Sign in
Download Opera News App

News Politics




Africa politics

DIFFICULT TO IMPLEMENT?: MPs Split On Pressure To Exclude Corruption Suspects From Election

 IEBC ballot boxes on display during a past by-election.

 Mixed reactions have greeted an attempt to change the law to prevent corruption suspects from being allowed to participate in elections once officially charged.

 While some lawmakers and experts argue that this is the spirit of the Constitution, others felt that the amendments proposed by Ugunja MP Opiyo Wandayi would be difficult to implement.

 Wandayi is seeking to amend the Leadership and Integrity Law and the Election Law to require corruption suspects to step aside and cease performing their duties.

 "A state official who is formally indicted by a court for a corruption-related offense must cease performing the functions of his office pending the finalization of the case in court," the proposal said.

 Wandayi told reporters in the Parliament buildings that the Speaker of the National Assembly, Justin Muturi, had authorized the proposal to proceed to the budget committee.

 From the Budget Committee, as this is not a money bill, it will be subject to pre-publication review for further processing by the Justice and Legal Affairs Committee .

 "We want to make sure that this law gives effect not only to the letter of chapter six, but also to the spirit of the Constitution," said Ugunja MP.

 In his speech, the MP argued that it made no sense that the court order barred suspects from taking office when a concerned governor can sit in his booth and chair a cabinet meeting.

 The chairman of the Public Accounts Committee argued that those accused of corruption use their positions to entrench corruption, making it appear part of the national culture.

 “The best way to stop corruption in Kenya is to stop those suspected of stealing from the public. We have to remove them before they are elected if they contest a seat, ”he said.

 On the jargon of being innocent until proven guilty, the ODM political affairs secretary said suspects should stay away until proven innocent, then can claim damages and interest.

 Ndaragwa MP Jeremiah Kioni supported the proposal, saying it reflects the spirit of the constitution. He said the courts had lowered the bar and allowed the theft of public resources.

 “The drafters wanted that when someone is charged, they should not be allowed to run for office. It will be the ultimate killer of corruption. Kenya would experience a major transformation overnight, ”said Kioni, chair of the Constitutional Implementation Oversight Committee.

 However, there are signs that the bill could navigate uncharted waters according to the sentiments of various experts and lawmakers.

 Homa Bay Township MP Peter Kaluma argued that section 50 of the constitution presumes all suspects are innocent until convicted and sentenced.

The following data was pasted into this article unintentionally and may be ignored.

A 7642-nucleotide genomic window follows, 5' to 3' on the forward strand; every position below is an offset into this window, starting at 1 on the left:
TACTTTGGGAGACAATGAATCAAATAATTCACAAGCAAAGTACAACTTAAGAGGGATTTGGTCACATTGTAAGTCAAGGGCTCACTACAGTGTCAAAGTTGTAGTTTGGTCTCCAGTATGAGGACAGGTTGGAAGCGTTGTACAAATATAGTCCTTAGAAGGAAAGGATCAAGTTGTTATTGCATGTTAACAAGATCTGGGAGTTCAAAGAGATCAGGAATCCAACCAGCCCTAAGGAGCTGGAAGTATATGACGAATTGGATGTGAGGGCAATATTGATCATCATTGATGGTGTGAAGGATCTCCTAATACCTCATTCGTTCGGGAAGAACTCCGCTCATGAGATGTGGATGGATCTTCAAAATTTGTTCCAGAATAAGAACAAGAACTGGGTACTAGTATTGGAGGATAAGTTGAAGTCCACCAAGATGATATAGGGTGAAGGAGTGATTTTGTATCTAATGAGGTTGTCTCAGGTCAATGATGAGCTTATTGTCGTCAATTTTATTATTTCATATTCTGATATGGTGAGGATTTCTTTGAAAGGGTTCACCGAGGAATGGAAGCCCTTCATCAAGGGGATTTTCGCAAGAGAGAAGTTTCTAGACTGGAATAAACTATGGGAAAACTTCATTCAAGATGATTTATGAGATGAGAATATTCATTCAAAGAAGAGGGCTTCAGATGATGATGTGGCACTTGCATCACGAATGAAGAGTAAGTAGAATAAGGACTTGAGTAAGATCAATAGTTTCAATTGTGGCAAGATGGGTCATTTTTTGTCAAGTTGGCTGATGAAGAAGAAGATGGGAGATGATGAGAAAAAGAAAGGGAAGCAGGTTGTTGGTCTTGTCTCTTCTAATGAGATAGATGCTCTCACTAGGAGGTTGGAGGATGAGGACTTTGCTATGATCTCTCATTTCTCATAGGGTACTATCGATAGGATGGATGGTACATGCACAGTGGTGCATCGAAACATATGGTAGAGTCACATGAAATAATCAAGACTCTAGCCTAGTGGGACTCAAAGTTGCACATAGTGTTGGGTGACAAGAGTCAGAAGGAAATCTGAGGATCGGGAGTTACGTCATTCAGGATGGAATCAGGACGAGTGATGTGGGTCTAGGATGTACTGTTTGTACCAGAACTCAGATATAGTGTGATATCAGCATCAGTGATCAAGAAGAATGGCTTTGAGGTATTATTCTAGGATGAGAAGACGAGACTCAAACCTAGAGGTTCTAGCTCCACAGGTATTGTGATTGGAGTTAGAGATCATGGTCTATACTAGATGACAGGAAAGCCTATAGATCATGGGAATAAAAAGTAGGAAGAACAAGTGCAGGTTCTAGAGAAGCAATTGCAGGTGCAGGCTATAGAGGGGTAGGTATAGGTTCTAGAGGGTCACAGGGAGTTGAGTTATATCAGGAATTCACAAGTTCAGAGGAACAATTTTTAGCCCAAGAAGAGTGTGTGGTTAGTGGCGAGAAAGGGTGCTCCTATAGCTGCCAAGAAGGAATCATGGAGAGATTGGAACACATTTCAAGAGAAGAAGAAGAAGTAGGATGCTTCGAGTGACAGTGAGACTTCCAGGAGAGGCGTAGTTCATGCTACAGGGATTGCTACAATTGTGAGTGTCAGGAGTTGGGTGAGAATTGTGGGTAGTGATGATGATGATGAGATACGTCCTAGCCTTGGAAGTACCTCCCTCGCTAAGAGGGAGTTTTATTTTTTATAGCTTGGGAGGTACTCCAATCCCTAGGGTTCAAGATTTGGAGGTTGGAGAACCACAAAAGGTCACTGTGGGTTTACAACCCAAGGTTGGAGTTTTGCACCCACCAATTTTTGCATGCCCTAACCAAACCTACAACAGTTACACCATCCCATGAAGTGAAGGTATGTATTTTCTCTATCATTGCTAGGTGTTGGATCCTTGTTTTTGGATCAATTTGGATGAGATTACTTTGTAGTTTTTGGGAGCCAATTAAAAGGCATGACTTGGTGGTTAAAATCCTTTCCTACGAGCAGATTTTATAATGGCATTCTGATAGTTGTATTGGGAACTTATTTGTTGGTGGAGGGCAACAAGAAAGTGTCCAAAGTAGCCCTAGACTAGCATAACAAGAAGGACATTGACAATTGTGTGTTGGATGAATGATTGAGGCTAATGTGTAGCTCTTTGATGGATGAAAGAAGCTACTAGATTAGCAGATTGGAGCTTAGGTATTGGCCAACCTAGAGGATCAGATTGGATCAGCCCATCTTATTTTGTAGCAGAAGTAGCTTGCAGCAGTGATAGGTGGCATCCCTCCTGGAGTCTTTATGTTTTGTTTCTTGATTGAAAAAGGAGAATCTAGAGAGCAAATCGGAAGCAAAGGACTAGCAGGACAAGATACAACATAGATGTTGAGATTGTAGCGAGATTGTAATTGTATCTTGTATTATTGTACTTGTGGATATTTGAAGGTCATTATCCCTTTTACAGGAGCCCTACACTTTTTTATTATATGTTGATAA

“The courts confirmed this position when President Kenyatta and DP William Ruto were allowed to run for office in 2013. The proposal to ban suspects, whether of corruption or otherwise, is therefore street speech without a legal basis, ”Kaluma said.

 Constitutional lawyer Bobby Mkangi said the proposal would be effective in an independent and fair criminal justice system.

 “The missing link is an objective, free and fair criminal justice system where everyone can be happy to be convinced that by the time one is brought to the dock there is a good deal that is not not political, ”he said.

 The lawyer argued that the criminal justice system should be fixed by, for example, setting a specific deadline for cases to be heard.

 But lawmaker named David Sankok said the law could be subject to abuse by people wanting to bar their rivals from participating in any election.

 “We're literally going to lock everyone up. This is a proposal that may not see the light of day due to the complexities it would have to present, ”he said.

 He felt it would be easy to enforce the law once convicted by a competent court, adding that Kenyans should not accept the laws of the jungle.

 “We can reduce the timeline for all corruption cases, as we have done with petitions challenging a presidential election,” Sankok said.

 But Wandayi argued that it would be counterproductive to use a simplistic reading of Article 99 of the Constitution to oppose the law.

 The PAC president argued that Article 259 of the Supreme Law states that the same must be interpreted in a way that contributes to good governance.

 “You don't pick a section and read selectively,” he said.

 He argued that the spirit of the law provides that a person is eligible if the person, among others, meets educational, moral and ethical requirements.

Content created and supplied by: LNews (via Opera News )

Budget Committee Opiyo Parliament Ugunja Wandayi


Load app to read more comments